2016 Drone Makerton Camp
Three-day race with passion
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Drone, which are flying robots, have a great potential to be utilized in fields such as agriculture, rescue, delivery, police activities and many others. To attract more attention in developing drones, Hanyang University (HYU)'s LINC foundation, Korea Institute for Advancement of Technology (KIAT), Creative Korea, Seongdong-gu, and Korea Foundation for the Advancement of Science & Creativity (KOFAC) jointly sponsored the 2016 Drone Makerton, which is the 2nd contest of the 2016 Start-up Ton Ton Ton Festival.
From Learning Basics to Demonstrating
The 2016 Drone Makerton was held from October 28th to 30th at Seoul Forest. The 70 participants were of diverse backgrounds, ranging from HYU students to anyone interested in drone-making or drone-related businesses. The contest, which lasted for three days, had three big parts to it- learning the basics of drones, working on making drones within teams, and demonstrating drones that were made. Participants could either register for the contest in pre-arranged teams or meet new members to form a team on the first day. There were a lot of participants who never had experience or only had a basic knowledge of drones, but they were all able to make drones with the help of mentors who had professional insight.
The contest also provided several mini-classes throughout the days so participants could learn about drone hardware and software, and how to utilize 3D printers and CNC. By utilizing 3D printers and materials provided, teams could freely try out new challenges with their drones. “I had never made drones before the contest, but our team got great help from mentors by asking questions and receiving advice,” said a member of the team 'Hun, Won, Yu, and San'.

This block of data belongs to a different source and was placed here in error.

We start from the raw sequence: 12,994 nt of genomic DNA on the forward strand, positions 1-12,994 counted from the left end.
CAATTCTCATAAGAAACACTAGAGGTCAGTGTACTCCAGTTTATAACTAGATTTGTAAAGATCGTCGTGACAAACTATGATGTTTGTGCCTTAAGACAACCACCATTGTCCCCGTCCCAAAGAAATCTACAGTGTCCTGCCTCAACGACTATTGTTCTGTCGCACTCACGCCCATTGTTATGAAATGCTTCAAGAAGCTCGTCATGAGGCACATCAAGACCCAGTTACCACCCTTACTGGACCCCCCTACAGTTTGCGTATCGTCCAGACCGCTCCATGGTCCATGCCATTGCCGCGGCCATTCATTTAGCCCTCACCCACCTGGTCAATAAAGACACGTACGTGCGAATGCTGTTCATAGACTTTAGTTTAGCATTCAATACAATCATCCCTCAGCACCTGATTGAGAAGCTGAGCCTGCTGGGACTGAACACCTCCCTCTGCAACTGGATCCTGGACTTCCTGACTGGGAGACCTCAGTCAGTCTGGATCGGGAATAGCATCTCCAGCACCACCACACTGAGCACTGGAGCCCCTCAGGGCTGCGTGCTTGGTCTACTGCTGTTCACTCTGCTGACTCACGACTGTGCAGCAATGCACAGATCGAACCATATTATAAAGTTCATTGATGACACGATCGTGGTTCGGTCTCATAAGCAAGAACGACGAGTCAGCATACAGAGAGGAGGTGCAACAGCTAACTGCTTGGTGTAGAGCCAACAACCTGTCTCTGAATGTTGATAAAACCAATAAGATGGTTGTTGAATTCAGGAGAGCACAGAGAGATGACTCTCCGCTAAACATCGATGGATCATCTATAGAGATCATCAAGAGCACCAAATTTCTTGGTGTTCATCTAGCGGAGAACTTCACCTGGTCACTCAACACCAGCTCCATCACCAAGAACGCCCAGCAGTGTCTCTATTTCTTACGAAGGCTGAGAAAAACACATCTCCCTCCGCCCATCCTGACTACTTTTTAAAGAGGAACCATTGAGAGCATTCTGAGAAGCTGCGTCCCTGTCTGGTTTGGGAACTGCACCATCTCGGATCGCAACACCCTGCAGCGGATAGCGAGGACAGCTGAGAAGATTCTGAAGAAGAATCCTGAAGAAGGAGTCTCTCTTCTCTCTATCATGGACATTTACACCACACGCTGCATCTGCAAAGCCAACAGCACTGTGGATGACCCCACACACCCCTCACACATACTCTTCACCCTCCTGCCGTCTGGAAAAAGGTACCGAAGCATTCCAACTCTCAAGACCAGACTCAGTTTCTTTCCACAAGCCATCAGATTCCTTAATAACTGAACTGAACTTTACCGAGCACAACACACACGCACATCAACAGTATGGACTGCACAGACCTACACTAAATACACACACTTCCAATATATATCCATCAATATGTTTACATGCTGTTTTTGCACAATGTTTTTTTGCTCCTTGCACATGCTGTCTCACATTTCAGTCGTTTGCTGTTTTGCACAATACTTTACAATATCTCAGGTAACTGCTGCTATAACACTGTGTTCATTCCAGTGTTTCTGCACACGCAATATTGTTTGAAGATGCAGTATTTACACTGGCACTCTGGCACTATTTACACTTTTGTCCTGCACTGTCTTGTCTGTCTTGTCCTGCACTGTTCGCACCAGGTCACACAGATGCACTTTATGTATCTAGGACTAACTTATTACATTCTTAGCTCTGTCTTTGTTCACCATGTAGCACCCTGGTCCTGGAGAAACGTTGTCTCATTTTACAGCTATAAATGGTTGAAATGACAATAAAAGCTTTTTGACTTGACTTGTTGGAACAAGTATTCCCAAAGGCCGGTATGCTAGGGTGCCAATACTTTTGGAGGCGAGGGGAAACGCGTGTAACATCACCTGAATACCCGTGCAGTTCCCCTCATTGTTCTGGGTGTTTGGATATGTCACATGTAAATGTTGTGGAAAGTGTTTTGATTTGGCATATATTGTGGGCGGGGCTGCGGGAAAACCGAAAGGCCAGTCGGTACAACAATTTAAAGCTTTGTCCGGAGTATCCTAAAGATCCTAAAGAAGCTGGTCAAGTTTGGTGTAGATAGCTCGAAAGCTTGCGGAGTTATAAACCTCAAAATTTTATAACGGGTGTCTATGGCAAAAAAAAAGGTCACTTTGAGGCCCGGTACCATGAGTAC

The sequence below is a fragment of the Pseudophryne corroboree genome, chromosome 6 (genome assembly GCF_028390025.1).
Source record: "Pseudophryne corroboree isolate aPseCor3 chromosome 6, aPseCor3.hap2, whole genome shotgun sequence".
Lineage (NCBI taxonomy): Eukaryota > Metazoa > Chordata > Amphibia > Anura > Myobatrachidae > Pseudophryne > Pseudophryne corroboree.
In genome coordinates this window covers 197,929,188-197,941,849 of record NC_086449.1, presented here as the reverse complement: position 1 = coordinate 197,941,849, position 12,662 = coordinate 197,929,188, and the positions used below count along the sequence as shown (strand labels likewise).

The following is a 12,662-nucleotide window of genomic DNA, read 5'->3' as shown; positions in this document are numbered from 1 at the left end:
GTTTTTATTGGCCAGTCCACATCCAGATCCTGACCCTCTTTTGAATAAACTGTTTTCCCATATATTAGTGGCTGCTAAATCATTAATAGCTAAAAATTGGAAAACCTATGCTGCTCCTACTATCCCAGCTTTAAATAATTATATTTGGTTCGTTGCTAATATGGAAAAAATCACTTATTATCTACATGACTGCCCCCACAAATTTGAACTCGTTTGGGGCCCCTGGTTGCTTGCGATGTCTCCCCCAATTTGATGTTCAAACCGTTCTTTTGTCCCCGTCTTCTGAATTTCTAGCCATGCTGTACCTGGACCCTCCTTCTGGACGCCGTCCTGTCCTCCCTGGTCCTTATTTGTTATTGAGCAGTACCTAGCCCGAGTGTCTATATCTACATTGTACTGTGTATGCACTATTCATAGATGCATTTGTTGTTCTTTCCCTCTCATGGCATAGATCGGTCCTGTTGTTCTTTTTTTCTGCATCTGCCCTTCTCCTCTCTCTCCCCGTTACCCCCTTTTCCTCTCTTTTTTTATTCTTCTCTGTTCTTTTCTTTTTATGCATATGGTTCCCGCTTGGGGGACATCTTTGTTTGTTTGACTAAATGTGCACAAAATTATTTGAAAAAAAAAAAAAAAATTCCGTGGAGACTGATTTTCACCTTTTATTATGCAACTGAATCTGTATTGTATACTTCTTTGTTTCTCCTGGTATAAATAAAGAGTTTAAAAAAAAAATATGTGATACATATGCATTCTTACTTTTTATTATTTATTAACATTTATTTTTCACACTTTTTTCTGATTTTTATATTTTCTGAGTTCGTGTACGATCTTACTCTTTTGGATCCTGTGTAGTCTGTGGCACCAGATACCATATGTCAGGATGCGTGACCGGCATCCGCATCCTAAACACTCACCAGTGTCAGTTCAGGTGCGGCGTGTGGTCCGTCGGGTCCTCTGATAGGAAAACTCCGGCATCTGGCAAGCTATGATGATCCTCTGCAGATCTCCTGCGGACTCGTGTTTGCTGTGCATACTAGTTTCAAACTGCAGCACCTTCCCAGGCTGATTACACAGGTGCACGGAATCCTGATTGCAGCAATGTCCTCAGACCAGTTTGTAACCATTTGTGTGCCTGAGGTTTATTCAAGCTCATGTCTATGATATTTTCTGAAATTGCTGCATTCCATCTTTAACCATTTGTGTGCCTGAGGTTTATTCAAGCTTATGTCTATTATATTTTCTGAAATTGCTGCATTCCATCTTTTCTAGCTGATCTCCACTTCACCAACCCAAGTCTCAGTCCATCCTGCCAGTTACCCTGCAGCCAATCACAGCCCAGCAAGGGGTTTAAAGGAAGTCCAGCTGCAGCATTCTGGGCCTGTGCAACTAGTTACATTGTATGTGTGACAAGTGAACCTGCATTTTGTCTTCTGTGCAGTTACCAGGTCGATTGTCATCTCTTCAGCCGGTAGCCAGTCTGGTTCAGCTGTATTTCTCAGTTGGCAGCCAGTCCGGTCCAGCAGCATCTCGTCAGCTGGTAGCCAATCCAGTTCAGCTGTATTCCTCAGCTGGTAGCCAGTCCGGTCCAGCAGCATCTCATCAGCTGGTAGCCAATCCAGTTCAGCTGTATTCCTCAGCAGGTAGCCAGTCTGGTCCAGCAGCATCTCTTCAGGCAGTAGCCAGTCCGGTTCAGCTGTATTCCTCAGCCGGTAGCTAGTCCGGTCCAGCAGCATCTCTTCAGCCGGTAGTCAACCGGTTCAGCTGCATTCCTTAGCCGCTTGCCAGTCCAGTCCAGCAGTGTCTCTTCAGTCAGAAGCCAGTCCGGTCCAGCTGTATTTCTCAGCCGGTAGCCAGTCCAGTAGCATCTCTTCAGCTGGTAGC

Drones with Different Purposes
When the News H team visited the Drone Makerton site on its last day, the 10 teams were busy preparing their final presentations. All 10 teams explained about how they planned to use their drones for different purposes and uses. While there was a team that made a military drone equipped with guns, there was also a team with a drone to rescue people at disasterous scenes by automatically sensing the existence of people with an equipped camera.
When all the presentations of 10 teams ended, they moved to the Seoul Forest Square to prepare for the demonstration of their drones. Each team had two missions. One concerned all of them, but the other was different according to the purposes of the drones. Mission 1 was to fly the drones to fly to four designated spots that differed in height. They key was to do it as fast as possible while keeping the balance of the drone stable. The safety and creativity of the drones were also reflected in the scores to pick a winning team. As most drone pilots there were inexperienced, there was a net curtain to prevent possible injuries. Also, each had two chances to complete their missions successfully.
The team 'Cheese Rush' won first place by displaying fast yet balanced flight in both missions. They developed a drone specifically made to be used in Korean national parks. They attached the mascot of the national parks- a bear on top of their drone. “We designed the drone to give safety kits or directions to people who are visiting national parks,” said the pilot, Lee Sang-jun. Lee was a 2nd year high school student, who was among the youngest participants while being most experienced with drones. “I have been making drones for about a year now. This contest was very enjoyable as I could meet people with the same interests as mine, giving me a chance to cooperate with them,” said Lee.
One Step Further in Making Better Drones
Many participants unanimously mentioned that the Drone Makerthon was a great experience for them to make drones in a limited span of time by cooperating with other people. The Drone Makerton gave motivation to a lot of partakers to continue making drones even after the contest.
Yun Ji-hyun email@example.com
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